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Orexin OX2 Receptor Antagonists as Sleep Aids

  • Laura H. Jacobson
  • Sui Chen
  • Sanjida Mir
  • Daniel Hoyer
Chapter
Part of the Current Topics in Behavioral Neurosciences book series (CTBN, volume 33)

Abstract

The discovery of the orexin system represents the single major progress in the sleep field of the last three to four decades. The two orexin peptides and their two receptors play a major role in arousal and sleep/wake cycles. Defects in the orexin system lead to narcolepsy with cataplexy in humans and dogs and can be experimentally reproduced in rodents. At least six orexin receptor antagonists have reached Phase II or Phase III clinical trials in insomnia, five of which are dual orexin receptor antagonists (DORAs) that target both OX1 and OX2 receptors (OX2Rs). All clinically tested DORAs induce and maintain sleep: suvorexant, recently registered in the USA and Japan for insomnia, represents the first hypnotic principle that acts in a completely different manner from the current standard medications. It is clear, however, that in the clinic, all DORAs promote sleep primarily by increasing rapid eye movement (REM) and are almost devoid of effects on slow-wave (SWS) sleep. At present, there is no consensus on whether the sole promotion of REM sleep has a negative impact in patients suffering from insomnia. However, sleep onset REM (SOREM), which has been documented with DORAs, is clearly an undesirable effect, especially for narcoleptic patients and also in fragile populations (e.g. elderly patients) where REM-associated loss of muscle tone may promote an elevated risk of falls. Debate thus remains as to the ideal orexin agent to achieve a balanced increase in REM and non-rapid eye movement (NREM) sleep. Here, we review the evidence that an OX2R antagonist should be at least equivalent, or perhaps superior, to a DORA for the treatment of insomnia. An OX2R antagonist may produce more balanced sleep than a DORA. Rodent sleep experiments show that the OX2R is the primary target of orexin receptor antagonists in sleep modulation. Furthermore, an OX2R antagonist should, in theory, have a lower narcoleptic/cataplexic potential. In the clinic, the situation remains equivocal, since OX2R antagonists are in early stages: MK-1064 has completed Phase I, and MIN202 is currently in clinical Phase II/III trials. However, data from insomnia patients have not yet been released. Promotional material suggests that balanced sleep is indeed induced by MIN-202, whereas in volunteers MK-1064 has been reported to act similarly to DORAs.

Keywords

Insomnia NREM sleep Orexin receptor antagonist OX2REM sleep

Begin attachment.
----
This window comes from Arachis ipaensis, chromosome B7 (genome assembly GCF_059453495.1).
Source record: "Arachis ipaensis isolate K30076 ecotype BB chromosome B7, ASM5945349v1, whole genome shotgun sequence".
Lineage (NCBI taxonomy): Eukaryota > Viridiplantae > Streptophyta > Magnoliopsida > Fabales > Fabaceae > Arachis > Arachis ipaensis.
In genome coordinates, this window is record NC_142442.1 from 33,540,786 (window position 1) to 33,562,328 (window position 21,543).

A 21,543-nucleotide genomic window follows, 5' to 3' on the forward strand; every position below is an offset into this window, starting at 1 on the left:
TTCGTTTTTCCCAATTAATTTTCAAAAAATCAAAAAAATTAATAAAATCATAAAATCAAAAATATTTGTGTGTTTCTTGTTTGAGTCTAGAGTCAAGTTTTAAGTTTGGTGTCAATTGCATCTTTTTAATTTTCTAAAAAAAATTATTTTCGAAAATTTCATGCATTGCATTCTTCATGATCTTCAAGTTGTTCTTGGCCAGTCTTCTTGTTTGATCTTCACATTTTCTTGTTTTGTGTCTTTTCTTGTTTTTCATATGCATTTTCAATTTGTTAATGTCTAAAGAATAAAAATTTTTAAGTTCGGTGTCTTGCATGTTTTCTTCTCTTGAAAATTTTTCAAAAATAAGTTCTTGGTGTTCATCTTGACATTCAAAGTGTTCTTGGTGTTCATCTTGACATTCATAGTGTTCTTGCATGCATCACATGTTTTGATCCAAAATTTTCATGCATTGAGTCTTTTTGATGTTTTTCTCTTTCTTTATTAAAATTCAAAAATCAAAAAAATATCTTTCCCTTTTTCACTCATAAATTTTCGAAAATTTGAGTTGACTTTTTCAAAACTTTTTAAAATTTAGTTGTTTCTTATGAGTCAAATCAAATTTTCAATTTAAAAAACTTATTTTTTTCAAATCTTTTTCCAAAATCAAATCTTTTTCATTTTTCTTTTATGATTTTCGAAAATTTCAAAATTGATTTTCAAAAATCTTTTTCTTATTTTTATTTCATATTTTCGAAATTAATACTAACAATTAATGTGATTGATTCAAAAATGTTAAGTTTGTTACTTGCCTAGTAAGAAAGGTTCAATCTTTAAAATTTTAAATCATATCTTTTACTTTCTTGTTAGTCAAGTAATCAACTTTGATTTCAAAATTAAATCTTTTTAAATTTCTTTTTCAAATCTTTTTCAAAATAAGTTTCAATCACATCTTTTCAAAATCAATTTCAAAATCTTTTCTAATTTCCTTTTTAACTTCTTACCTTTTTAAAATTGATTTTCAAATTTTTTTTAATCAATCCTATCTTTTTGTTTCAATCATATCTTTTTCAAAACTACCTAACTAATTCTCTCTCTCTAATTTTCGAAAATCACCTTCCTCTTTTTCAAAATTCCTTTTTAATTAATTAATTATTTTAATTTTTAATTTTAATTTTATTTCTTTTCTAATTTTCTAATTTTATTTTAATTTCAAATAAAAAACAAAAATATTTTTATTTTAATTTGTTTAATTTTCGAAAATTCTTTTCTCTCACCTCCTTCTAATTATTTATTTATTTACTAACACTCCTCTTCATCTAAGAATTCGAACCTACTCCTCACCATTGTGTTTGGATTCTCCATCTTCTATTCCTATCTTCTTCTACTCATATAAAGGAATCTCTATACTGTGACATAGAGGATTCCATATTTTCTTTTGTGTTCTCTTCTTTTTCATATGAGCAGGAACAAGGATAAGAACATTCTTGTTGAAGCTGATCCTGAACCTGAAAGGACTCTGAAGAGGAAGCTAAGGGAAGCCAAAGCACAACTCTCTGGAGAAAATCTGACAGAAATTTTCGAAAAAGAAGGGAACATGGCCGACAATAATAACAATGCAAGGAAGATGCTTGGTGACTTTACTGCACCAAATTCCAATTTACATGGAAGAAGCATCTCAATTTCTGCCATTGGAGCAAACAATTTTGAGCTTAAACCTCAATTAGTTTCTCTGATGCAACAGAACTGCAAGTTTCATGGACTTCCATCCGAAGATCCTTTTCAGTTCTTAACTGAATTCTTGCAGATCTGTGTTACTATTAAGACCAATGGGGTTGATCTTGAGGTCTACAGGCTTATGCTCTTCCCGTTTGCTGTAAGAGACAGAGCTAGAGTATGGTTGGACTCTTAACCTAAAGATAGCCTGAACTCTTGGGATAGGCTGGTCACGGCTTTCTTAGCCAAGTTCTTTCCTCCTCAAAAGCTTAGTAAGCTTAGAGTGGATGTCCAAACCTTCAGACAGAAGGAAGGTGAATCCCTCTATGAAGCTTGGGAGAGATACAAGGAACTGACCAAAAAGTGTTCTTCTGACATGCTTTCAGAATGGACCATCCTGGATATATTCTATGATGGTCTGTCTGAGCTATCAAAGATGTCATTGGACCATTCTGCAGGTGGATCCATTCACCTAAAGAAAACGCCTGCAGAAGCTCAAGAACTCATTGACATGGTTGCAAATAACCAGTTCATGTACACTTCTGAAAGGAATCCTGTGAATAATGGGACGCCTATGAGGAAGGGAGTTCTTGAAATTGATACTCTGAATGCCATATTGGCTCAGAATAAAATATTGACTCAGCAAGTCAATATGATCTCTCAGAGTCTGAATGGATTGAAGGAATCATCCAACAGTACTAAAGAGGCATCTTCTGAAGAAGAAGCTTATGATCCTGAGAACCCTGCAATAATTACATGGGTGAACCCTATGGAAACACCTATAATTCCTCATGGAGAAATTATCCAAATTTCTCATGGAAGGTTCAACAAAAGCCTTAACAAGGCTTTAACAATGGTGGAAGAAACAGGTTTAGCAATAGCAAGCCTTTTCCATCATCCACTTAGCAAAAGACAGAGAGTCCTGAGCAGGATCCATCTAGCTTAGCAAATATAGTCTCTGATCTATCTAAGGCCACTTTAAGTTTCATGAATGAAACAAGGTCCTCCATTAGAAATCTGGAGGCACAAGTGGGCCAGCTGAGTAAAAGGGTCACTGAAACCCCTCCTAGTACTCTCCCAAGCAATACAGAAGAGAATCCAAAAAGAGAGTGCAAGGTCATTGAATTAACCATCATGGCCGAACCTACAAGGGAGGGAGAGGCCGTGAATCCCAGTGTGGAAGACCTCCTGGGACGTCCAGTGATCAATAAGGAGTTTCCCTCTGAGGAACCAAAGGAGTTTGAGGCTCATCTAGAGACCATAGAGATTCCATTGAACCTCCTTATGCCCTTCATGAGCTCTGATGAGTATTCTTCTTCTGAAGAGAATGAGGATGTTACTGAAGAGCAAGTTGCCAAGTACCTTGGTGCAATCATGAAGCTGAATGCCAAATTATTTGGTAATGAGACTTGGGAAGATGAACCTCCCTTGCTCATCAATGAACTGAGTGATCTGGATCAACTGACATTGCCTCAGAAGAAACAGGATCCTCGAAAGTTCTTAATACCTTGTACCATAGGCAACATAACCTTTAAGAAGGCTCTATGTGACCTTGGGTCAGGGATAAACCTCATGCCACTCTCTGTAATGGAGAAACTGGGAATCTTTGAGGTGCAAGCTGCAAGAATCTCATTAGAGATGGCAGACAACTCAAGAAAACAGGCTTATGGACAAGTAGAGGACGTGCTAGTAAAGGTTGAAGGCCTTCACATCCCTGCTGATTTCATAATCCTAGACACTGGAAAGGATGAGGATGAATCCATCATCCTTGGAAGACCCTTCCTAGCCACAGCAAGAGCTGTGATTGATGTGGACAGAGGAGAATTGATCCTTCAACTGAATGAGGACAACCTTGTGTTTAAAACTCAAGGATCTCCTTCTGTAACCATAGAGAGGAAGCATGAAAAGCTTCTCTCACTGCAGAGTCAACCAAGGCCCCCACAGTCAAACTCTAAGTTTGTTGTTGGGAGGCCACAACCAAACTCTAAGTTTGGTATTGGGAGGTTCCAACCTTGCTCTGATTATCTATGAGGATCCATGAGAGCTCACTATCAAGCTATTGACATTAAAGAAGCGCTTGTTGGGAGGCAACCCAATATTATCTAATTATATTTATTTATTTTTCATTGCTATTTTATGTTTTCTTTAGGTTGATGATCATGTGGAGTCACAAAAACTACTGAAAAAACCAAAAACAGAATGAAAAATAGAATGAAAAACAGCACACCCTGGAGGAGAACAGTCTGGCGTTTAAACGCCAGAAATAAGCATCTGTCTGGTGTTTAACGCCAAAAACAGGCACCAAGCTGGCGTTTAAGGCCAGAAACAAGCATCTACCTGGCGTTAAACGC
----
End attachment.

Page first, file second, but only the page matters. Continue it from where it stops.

Abbreviations

2-SORA

Selective orexin 2 receptor antagonist

BNST

Bed nucleus of the stria terminalis

CHMP

Committee for Medicinal Products for Human Use

CNS

Central nervous system

CSF

Cerebrospinal fluid

DMH

Dorsomedial hypothalamic nuclei

DORA

Dual orexin receptor antagonist

DOX

Doxycycline

DR

Dorsal raphe

DREADDs

Designer receptors exclusively activated by designer drugs

DREM

Direct transitions between wake and REM sleep

DSM-IV/DSM-V

Diagnostic and Statistical Manual of Mental Disorders Fourth/Fifth edition

DTA mice

Mice in which selective orexin neuron loss is engineered by inducible expression of diphtheria toxin A

EDS

Excessive daytime sleepiness

EMA

European Medicines Agency

FDA

US Food and Drug Administration

GABAAR

Gamma-aminobutyric acid A receptor

HCRT

Hypocretin

ICV

Intracerebroventricular

KO

Knockout

LC

Locus coeruleus

LDT

Laterodorsal tegmental nucleus

LH

Lateral hypothalamus

LPT

Lateral pontine tegmentum

MnPO

Median preoptic nucleus

NREM

Non-rapid eye movement sleep

OX

Orexin

OXR

Orexin receptor

OX1R

Orexin 1 receptor

OX2R

Orexin 2 receptor

PB

Parabrachial nucleus

PC

Precoeruleus

PPT

Pedunculopontine tegmental area

PSG

Polysomnography

REM

Rapid eye movement sleep

SCN

Suprachiasmatic nucleus

SORA

Selective orexin receptor antagonist

SOREM

Sleep onset REM

SLD

Sublaterodorsal nucleus

SWS

Slow-wave sleep

TMN

Tuberomammillary nucleus

TST

Total sleep time

vlPAG

Ventrolateral periaqueductal grey

VLPO

Ventrolateral preoptic area

vPAG

Ventral periaqueductal grey

VTA

Ventral tegmental area

WASO

Wake after sleep onset

WT

Wild type

Z drugs

Non-benzodiazepine site GABAA receptor positive allosteric modulators; the current market-leading hypnotics (zopiclone, zolpidem, eszopiclone, zaleplon)

ZT

Zeitgeber time (ZT0 and ZT24 = lights on, ZT12 = lights off)

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Authors and Affiliations

  • Laura H. Jacobson
    • 1
    • 2
  • Sui Chen
    • 2
  • Sanjida Mir
    • 2
  • Daniel Hoyer
    • 1
    • 2
    • 3
  1. 1.The Florey Institute of Neuroscience and Mental HealthThe University of MelbourneParkvilleAustralia
  2. 2.Department of Pharmacology and Therapeutics, School of Biomedical Sciences, Faculty of Medicine, Dentistry and Health SciencesThe University of MelbourneParkvilleAustralia
  3. 3.Department of Chemical PhysiologyThe Scripps Research InstituteLa JollaUSA

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